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Microsoft ends official support of PHP on Windows

PHP programming language

The upcoming version 8.0 of PHP is no longer officially maintained by Microsoft for Windows.

With a comparatively short email, Dale Hirt, Microsoft’s Project Manager for PHP, announces that the company will no longer provide official support of PHP on Windows starting at v8 — which is due for release in November. 

However, already published and officially maintained versions of the PHP versions 7.2, 7.3, and 7.4 should not affect this decision and will get bug fixes and security patches.

In the mail announcing this news, he goes on to say — “We know that the current cadence is 2 years from release for bug fixes, and 1 year after that for security fixes. This means that PHP 7.2 will be going out of support in November. PHP 7.3 will be going into security fix mode only in November. PHP 7.4 will continue to have another year of bug fix and then one year of security fixes. We are committed to maintaining the development and building of PHP on Windows for 7.2, 7.3, and 7.4 as long as they are officially supported. We are not, however, going to be supporting PHP for Windows in any capacity for version 8.0 and beyond.”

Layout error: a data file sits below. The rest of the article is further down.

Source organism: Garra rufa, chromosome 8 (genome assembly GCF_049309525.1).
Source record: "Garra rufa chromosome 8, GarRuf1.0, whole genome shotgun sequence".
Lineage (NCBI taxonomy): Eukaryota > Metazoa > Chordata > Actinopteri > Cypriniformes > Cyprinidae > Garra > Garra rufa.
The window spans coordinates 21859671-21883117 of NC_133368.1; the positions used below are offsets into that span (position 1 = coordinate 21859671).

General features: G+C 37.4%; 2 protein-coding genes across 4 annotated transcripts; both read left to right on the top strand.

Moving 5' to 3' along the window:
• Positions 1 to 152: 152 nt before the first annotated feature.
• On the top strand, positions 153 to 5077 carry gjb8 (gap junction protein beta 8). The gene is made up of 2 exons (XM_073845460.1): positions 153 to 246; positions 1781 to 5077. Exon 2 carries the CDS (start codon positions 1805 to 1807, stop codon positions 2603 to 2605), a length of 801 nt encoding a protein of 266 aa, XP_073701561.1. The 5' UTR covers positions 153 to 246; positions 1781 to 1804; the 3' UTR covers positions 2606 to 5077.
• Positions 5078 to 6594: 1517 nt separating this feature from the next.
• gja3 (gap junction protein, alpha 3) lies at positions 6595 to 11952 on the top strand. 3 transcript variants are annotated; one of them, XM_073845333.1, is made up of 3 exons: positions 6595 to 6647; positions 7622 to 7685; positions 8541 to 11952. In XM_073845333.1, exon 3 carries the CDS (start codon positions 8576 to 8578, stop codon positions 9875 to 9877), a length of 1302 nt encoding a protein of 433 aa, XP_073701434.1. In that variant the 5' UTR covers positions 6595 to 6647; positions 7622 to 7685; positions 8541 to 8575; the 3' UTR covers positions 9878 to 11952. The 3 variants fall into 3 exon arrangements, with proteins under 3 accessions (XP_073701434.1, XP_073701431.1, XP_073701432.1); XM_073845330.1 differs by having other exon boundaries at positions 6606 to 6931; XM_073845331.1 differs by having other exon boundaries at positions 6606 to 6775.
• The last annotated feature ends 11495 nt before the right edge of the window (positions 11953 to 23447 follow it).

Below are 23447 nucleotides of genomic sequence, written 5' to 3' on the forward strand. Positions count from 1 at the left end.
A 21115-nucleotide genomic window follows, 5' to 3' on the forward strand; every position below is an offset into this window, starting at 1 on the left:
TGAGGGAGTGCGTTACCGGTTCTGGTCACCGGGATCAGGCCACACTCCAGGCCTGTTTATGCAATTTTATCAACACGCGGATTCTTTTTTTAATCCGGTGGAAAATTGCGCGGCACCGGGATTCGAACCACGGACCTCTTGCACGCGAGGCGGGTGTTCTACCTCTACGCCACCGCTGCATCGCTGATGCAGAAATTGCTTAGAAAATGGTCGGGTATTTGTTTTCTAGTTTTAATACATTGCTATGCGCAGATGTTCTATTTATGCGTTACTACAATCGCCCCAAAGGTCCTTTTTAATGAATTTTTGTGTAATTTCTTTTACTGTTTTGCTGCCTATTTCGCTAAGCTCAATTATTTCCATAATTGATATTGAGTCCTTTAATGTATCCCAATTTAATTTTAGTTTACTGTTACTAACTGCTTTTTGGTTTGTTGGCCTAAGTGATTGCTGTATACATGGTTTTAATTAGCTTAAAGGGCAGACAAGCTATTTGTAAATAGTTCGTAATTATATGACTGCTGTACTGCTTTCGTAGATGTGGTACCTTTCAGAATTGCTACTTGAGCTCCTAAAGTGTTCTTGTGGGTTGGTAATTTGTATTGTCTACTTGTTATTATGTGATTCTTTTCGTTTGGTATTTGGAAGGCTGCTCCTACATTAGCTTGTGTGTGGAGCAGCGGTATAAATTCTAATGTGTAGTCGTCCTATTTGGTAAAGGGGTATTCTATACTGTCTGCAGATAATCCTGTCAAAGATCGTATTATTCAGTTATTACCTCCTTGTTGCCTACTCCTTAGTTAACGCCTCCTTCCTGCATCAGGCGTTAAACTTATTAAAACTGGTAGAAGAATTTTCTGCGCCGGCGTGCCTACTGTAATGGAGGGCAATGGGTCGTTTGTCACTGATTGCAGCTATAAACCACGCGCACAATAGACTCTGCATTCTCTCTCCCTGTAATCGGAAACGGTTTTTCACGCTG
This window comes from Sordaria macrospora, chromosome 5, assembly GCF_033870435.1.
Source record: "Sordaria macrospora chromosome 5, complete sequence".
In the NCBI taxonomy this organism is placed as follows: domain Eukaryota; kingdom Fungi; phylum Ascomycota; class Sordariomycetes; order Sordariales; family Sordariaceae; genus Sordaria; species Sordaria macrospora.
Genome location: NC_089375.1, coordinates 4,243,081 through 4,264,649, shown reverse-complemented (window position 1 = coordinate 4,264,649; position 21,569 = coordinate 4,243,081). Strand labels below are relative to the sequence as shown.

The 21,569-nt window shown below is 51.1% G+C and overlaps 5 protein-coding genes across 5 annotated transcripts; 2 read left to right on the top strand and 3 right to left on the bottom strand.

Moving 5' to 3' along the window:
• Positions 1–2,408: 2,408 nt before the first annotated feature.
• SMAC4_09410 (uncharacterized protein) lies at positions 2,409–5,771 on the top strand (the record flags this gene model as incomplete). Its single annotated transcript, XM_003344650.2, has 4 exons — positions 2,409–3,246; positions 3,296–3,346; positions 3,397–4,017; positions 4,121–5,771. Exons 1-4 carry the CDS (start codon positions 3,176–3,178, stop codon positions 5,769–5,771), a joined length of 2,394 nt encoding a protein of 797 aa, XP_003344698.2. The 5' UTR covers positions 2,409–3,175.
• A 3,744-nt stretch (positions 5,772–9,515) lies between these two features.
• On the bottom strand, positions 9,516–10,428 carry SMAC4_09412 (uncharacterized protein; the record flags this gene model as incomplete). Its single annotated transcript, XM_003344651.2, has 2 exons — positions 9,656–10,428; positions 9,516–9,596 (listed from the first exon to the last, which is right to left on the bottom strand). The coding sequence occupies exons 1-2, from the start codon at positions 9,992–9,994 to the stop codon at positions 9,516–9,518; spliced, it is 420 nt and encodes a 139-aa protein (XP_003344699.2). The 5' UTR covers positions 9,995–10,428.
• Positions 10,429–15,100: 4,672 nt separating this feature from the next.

Hirt has not yet given any details or background to the decision, but this is somewhat surprising. There are still references to plans for support for PHP 8.0 on the Windows side of PHP. Besides, the team has already built builds of the pre-release versions of the upcoming PHP 8.0 that can still be downloaded.

The long-time PHP developer Sara Golemon, who has taken over the release management of the upcoming version 8.0, regrets the decision, but also assumes that an alternative solution can be found without the direct support of Microsoft.

On the Reddit discussion, Golemon states that although Microsoft will stop working on the Windows builds, this does not mean that there will be no more in the future.

Golemon, therefore, assumes that parts of the community will take over the maintenance, and even speculates that Microsoft could continue to play a role in the future, if not to the extent it has been up to now. However, the team is still in a very early phase of reaction to the announcement.

Back in 2016, Microsoft started the maintenance of PHP for Windows.

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